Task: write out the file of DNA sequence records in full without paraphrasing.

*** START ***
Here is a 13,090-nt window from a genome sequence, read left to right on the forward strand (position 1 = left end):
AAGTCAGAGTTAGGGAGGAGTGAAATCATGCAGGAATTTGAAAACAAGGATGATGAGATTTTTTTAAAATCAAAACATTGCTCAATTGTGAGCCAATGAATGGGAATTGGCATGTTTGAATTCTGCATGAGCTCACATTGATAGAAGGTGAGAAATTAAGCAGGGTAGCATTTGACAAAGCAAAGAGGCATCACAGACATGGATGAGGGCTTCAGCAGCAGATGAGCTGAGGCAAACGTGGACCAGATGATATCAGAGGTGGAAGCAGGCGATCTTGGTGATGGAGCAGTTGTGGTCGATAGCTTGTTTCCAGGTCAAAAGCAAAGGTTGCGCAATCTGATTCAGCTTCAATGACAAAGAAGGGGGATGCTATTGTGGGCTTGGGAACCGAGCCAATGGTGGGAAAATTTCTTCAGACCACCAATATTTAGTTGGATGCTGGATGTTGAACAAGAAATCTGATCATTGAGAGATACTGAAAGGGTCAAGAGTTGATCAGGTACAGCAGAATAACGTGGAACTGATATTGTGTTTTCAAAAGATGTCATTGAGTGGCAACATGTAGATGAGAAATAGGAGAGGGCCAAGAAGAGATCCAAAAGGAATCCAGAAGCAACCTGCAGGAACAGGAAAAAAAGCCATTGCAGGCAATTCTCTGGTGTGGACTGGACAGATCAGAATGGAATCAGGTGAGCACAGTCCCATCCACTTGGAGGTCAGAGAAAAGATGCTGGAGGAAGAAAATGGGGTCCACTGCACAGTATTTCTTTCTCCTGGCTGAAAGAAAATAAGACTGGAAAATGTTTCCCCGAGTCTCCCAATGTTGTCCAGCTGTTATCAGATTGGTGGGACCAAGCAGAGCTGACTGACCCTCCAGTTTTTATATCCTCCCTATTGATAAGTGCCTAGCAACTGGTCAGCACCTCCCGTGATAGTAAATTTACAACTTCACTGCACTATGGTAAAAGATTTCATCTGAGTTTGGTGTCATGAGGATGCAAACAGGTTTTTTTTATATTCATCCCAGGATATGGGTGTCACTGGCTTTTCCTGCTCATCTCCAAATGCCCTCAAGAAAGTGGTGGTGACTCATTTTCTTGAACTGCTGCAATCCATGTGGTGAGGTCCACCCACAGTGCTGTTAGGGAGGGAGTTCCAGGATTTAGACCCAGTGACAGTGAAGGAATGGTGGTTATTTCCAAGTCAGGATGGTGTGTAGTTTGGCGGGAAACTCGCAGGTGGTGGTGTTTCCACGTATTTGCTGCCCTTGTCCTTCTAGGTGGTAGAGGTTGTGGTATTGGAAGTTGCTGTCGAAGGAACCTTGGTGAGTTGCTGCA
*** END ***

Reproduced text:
Here is a 13,090-nt window from a genome sequence, read left to right on the forward strand (position 1 = left end):
AAGTCAGAGTTAGGGAGGAGTGAAATCATGCAGGAATTTGAAAACAAGGATGATGAGATTTTTTTAAAATCAAAACATTGCTCAATTGTGAGCCAATGAATGGGAATTGGCATGTTTGAATTCTGCATGAGCTCACATTGATAGAAGGTGAGAAATTAAGCAGGGTAGCATTTGACAAAGCAAAGAGGCATCACAGACATGGATGAGGGCTTCAGCAGCAGATGAGCTGAGGCAAACGTGGACCAGATGATATCAGAGGTGGAAGCAGGCGATCTTGGTGATGGAGCAGTTGTGGTCGATAGCTTGTTTCCAGGTCAAAAGCAAAGGTTGCGCAATCTGATTCAGCTTCAATGACAAAGAAGGGGGATGCTATTGTGGGCTTGGGAACCGAGCCAATGGTGGGAAAATTTCTTCAGACCACCAATATTTAGTTGGATGCTGGATGTTGAACAAGAAATCTGATCATTGAGAGATACTGAAAGGGTCAAGAGTTGATCAGGTACAGCAGAATAACGTGGAACTGATATTGTGTTTTCAAAAGATGTCATTGAGTGGCAACATGTAGATGAGAAATAGGAGAGGGCCAAGAAGAGATCCAAAAGGAATCCAGAAGCAACCTGCAGGAACAGGAAAAAAAGCCATTGCAGGCAATTCTCTGGTGTGGACTGGACAGATCAGAATGGAATCAGGTGAGCACAGTCCCATCCACTTGGAGGTCAGAGAAAAGATGCTGGAGGAAGAAAATGGGGTCCACTGCACAGTATTTCTTTCTCCTGGCTGAAAGAAAATAAGACTGGAAAATGTTTCCCCGAGTCTCCCAATGTTGTCCAGCTGTTATCAGATTGGTGGGACCAAGCAGAGCTGACTGACCCTCCAGTTTTTATATCCTCCCTATTGATAAGTGCCTAGCAACTGGTCAGCACCTCCCGTGATAGTAAATTTACAACTTCACTGCACTATGGTAAAAGATTTCATCTGAGTTTGGTGTCATGAGGATGCAAACAGGTTTTTTTTATATTCATCCCAGGATATGGGTGTCACTGGCTTTTCCTGCTCATCTCCAAATGCCCTCAAGAAAGTGGTGGTGACTCATTTTCTTGAACTGCTGCAATCCATGTGGTGAGGTCCACCCACAGTGCTGTTAGGGAGGGAGTTCCAGGATTTAGACCCAGTGACAGTGAAGGAATGGTGGTTATTTCCAAGTCAGGATGGTGTGTAGTTTGGCGGGAAACTCGCAGGTGGTGGTGTTTCCACGTATTTGCTGCCCTTGTCCTTCTAGGTGGTAGAGGTTGTGGTATTGGAAGTTGCTGTCGAAGGAACCTTGGTGAGTTGCTGCA